FROM THE PAGES OF SI
New York Post, Friday Sports Special February
Once a Year, Smut Takes Over for Sport
Fifty-one weeks per year, the question
is, "Did you read this week's Sports Illustrated?"
Once a year, however, the question changes.
It becomes, "Did you check out this week"s Sports Illustrated?"
"Check it out." That"s what
the hustlers chant on 45th and Broadway as they distribute flyers for strip
joints and lap-dance dives. "Check it out!"
Fifty-one weeks per year, Sports Illustrated
takes the high road. It chronicles the moral decay in sports, assails the
staggering greed that has rendered sports unrecognizable and encourages
readers to reject the bad and champion the good. Right on!
SI is especially sensitive to issues
of women and women's sports.
SI finds it repugnant that women
are treated as sex objects; that colleges recruit young male athletes by
suggestively waving pretty women at them; that a Gary Sheffield has never
been married but has children from three different women; that too many
male athletes don't think the word "no," applies to them; that
many male athletes are sexually promiscuous, then shirk the residual responsibility
With a growing sense of horror and alarm,
SI cites the sexual abuse of women by the likes of Lawrence Phillips,
Christian Peter, Richie Parker and O.J. Simpson.
Fifty-one weeks per year, SI fights
the good fight, railing against the sleaze and greed that have come to
But once a year, for the last 34 years,
Sports Illustrated pulls a Jimmy Swaggart, and then some. SI
not only falls from its pulpit, it jumps in, wallet first. SI not
only disregards all the sensitivity training it provides, it's eager to
profit mightily by marketing up and selling what it purports to deplore.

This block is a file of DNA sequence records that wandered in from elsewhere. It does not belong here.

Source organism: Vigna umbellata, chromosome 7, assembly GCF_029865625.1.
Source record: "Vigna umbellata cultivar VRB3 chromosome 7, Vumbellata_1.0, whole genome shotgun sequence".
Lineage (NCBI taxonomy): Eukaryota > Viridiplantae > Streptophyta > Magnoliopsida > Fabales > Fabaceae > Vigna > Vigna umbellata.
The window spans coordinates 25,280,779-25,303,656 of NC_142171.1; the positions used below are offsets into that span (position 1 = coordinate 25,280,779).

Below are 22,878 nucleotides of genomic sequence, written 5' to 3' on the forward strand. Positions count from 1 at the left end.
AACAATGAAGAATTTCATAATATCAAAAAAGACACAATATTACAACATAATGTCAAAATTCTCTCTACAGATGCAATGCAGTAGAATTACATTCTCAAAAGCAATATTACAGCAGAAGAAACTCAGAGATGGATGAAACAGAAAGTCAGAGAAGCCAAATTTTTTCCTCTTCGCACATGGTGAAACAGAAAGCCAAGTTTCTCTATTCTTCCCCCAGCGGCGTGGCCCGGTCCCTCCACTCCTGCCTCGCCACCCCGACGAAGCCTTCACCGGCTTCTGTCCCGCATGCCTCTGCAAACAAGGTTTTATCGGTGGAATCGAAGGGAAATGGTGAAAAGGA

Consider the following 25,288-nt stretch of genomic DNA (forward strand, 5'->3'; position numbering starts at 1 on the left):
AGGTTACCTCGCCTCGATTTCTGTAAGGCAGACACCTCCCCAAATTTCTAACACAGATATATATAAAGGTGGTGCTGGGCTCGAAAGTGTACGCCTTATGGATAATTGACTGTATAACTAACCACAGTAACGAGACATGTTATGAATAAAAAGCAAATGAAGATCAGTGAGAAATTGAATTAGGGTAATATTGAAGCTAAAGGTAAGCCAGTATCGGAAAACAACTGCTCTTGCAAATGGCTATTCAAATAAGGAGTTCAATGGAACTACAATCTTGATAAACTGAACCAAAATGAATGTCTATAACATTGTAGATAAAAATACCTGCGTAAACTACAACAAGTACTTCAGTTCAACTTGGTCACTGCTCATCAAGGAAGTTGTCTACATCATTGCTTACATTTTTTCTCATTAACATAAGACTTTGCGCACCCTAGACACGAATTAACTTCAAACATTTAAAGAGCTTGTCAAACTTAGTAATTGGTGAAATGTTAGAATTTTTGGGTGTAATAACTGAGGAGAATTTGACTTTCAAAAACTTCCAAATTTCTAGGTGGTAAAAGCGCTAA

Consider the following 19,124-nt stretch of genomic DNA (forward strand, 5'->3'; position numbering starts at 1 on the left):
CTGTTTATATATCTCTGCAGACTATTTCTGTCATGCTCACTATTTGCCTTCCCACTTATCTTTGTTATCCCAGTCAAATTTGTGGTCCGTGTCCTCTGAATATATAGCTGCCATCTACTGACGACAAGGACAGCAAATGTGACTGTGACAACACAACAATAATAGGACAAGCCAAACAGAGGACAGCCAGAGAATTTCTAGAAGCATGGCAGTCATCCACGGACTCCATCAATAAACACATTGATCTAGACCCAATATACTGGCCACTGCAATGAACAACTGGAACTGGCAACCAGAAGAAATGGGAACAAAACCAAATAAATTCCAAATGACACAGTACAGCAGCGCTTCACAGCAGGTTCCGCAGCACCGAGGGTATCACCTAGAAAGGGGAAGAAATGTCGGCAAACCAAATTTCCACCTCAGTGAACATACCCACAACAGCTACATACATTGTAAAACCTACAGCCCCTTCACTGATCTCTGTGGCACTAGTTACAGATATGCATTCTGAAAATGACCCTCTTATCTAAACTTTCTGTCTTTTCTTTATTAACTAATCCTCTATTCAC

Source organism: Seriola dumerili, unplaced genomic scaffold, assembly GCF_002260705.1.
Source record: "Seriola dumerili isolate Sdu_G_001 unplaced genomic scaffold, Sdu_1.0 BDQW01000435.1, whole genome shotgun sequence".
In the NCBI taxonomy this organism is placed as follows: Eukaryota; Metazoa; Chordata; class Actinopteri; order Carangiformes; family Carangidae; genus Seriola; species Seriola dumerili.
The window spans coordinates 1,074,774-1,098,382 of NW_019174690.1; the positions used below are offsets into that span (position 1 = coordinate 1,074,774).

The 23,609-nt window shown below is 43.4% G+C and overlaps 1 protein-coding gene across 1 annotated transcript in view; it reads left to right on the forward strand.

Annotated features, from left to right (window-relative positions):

Women should not be treated as sex objects, except one week per year, then
- va, va, va, voom! - SI steps on the gas.
The SI swimsuit issue! Check it out!
Hot babes in the flesh! Check it out, my good man! Guaranteed to get you
where you want to go! Check it out! We got 'em in all colors, all flavors,
all sizes! Check it out!
Like most strip joints when the prime flesh
is in the house, SI even adds a cover charge. The newsstand price
is bumped from $3.50 to five bucks for the swimsuit issue, this year, a
special "bonus" issue of the magazine. The ad rates zoom. SI
can't print enough of them. You can buy the swimsuit calendar, the home
cassette, the CD-ROM, watch the primetime TV show.
For all its sensitive treatment of women;
for all its moralizing from high above the fray, SI knows that sex
sells and SI wants its annual cut. The very phrase that outrages
SI about the condition of sports is what SI this week pays homage
to: Show me the money!
And SI's attempt to cloak its ourtageous
hypocrisy is darkly comical. The cover headline on this year's high-brow,
peep show points to a very topical, compelling sports issue - "Nothing
The issue includes an historical overview
of the bikini. Pornographic movie makers recognize this as the half-baked,
gratuitous plot, they include lest they violate the Supreme Court's decree
that films offer something - anything - that can be interpreted as holding
a modicum of socially redeeming value.
And just in case the historical piece on